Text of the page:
Miami Beach preservation board expresses concerns over stalled Faena Versailles tower

Faena Versailles and Alan Faena
Rendering of the Faena Versailles towers and Alan Faena

In order to protect the gutted 16-story Versailles Hotel in Miami Beach from the elements, and to avoid the wrath of code enforcement, developer Alan Faena plans to wrap the entire 77-year-old building with a plain red wrap absent of logos while the development company re-evaluates its proposed renovation project.

The building during Art Basel

A wrap with the logo “CULTURE REIMAGINED Faena District” was partially blown down about a month ago, said Matthew Barnes, a consultant for Akerman LLP, the Brickell-based law firm that represents the Faena Group.

That same wrap was also installed without proper permits and violated the city’s sign ordinance, according to a May 9 report from Miami Beach planning director Tom Mooney to the city’s historic preservation board. “To the day of writing this report, the site has several open violations related to the installation [of] banners and signs,” Mooney wrote. “In addition, there is an open violation for failing to comply with the required 40-year building recertification.”

Mooney’s report pointed out that the “banner facing south was partially detached from the building on at least two recent occasions, creating a potentially hazardous condition for the public and surrounding properties within this highly dense and congested area of Collins Avenue.” And although Barnes stated that the banner was meant to protect the building, the north side of the Versailles was not covered, said Deborah Tackett, the city’s chief of historic preservation.

Faena initially sought a variance allowing the company to seek an after-the-fact permit that would allow his contractors to wrap the building with red material that includes a Faena logo. That request, however, was withdrawn during Tuesday’s meeting. Instead, the historic preservation board, by a 5 to 1 vote, approved a variance that would allow decorative red banners with “Faena” logos to remain on ground-level fences on the north and east sides of the property.

Board members were more concerned with Faena postponing his plans to transform the Versailles Hotel, originally built in 1940 and designed by architect Roy France, into a condominium.

Empty since 2011, the Versailles Hotel at 3425 Collins Avenue was among several properties the Argentine developer purchased between 32nd and 36th streets along Collins Avenue for his Faena District. Faena House, a luxury condo tower, the Faena Miami Beach Hotel and the Faena Forum arts complex, have already been completed. The Faena Bazaar retail building and a parking garage are under construction.

In April 2015, Faena announced that he would convert the old Versailles Hotel into a 22-unit condo called the Faena Versailles Classic. A new 16-story condo tower designed by architect Brandon Haw, now called Faena Mar, would be constructed on an empty lot just south of Versailles. Renovation work at the Versailles, including the demolition of a circa-1955 edition and the removal of walls, commenced and was due to be completed in mid-2018.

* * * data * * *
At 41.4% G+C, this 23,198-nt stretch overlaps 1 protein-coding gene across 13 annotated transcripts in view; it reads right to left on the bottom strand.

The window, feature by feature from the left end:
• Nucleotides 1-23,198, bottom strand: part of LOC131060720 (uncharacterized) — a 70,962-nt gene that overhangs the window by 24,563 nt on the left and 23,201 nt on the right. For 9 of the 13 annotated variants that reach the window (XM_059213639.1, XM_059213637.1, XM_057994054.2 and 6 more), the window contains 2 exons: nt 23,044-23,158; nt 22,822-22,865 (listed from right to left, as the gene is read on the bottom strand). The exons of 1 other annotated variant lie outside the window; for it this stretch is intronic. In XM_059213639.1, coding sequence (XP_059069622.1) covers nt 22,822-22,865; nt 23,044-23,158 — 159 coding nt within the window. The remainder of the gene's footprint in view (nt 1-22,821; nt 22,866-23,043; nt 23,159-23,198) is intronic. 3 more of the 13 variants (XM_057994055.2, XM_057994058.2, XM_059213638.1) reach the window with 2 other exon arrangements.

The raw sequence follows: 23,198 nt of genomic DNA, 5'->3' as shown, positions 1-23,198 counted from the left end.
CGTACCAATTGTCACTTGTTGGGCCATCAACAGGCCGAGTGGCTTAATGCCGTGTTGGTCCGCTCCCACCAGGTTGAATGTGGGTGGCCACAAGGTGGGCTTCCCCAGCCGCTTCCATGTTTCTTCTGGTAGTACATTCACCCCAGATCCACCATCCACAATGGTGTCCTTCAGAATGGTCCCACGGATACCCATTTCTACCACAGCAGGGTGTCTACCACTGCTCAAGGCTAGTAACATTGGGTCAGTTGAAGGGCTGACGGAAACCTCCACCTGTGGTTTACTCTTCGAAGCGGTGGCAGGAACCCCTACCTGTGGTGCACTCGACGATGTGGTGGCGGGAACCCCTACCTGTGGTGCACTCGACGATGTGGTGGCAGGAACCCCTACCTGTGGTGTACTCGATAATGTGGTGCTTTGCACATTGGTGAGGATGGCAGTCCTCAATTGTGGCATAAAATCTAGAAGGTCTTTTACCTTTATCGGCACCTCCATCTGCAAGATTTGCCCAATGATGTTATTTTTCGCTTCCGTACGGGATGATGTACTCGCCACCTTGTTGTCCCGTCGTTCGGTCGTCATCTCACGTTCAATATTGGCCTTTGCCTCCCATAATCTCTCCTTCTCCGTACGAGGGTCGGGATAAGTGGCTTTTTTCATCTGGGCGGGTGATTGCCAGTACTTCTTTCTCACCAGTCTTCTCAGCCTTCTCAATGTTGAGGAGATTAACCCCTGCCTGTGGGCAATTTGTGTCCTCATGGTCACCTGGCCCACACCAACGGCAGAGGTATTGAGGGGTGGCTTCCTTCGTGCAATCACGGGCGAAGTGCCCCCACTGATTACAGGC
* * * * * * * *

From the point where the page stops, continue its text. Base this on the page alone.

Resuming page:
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However, Faena told The Real Deal this past October that he was putting the Faena Versailles Classic and Faena Mar projects on hold while he re-evaluates the condo market.

Faena’s attorney, Neisen Kasdin, also admitted that the project was on hold in a March 27 letter to the preservation board “due to shifting macroeconomic conditions.”

But the hotel has already been gutted contractors and that worried some board members. “They’re not sure of the direction they are going with the buildings,” said board member Scott Needleman, who asked that staffers keep an eye on the structure lest it “starts falling apart.”

Board member Kirk Paskal was uneasy about Faena placing a “billboard” on an historic building that’s now little more than a “ripped down carcass.”

But board member Wynn Bradley pointed out that Faena was still renovating the building. In the letter, Kasdin stated that Faena is “undertaking the concrete restoration part of the renovations to the Versailles to ensure that the structural integrity of the Versailles is maintained.” That includes “covering up any metal re-bar that is currently exposed to the salt air with concrete so that the rebar does not deteriorate.”

“They have an open permit. They’re doing work,” Bradley said.

Paskal agreed that Faena is still intent on preserving the building. However, he couldn’t condone an unauthorized wrap adorned with a Faena logo. “I don’t want to punish anyone,” he said. “I don’t want to incentivize this either.”

Barnes assured the board that although the original Versailles condo concept “is not viable in the market right now” Faena was “not letting it deteriorate.” He also insisted that the wrap wasn’t meant to be an advertisement for the Faena District, but an aesthetic wrap. Barnes later told TRD that artistic decorative wraps were placed around the Versailles during Art Basel.

The board approved the fence variance and encouraged Faena to cocoon the Versailles skeleton entirely in plain red wrap. Paskal was the lone “no” vote.

The board will also invite Faena to give a progress report to the board on the Versailles’ restoration.

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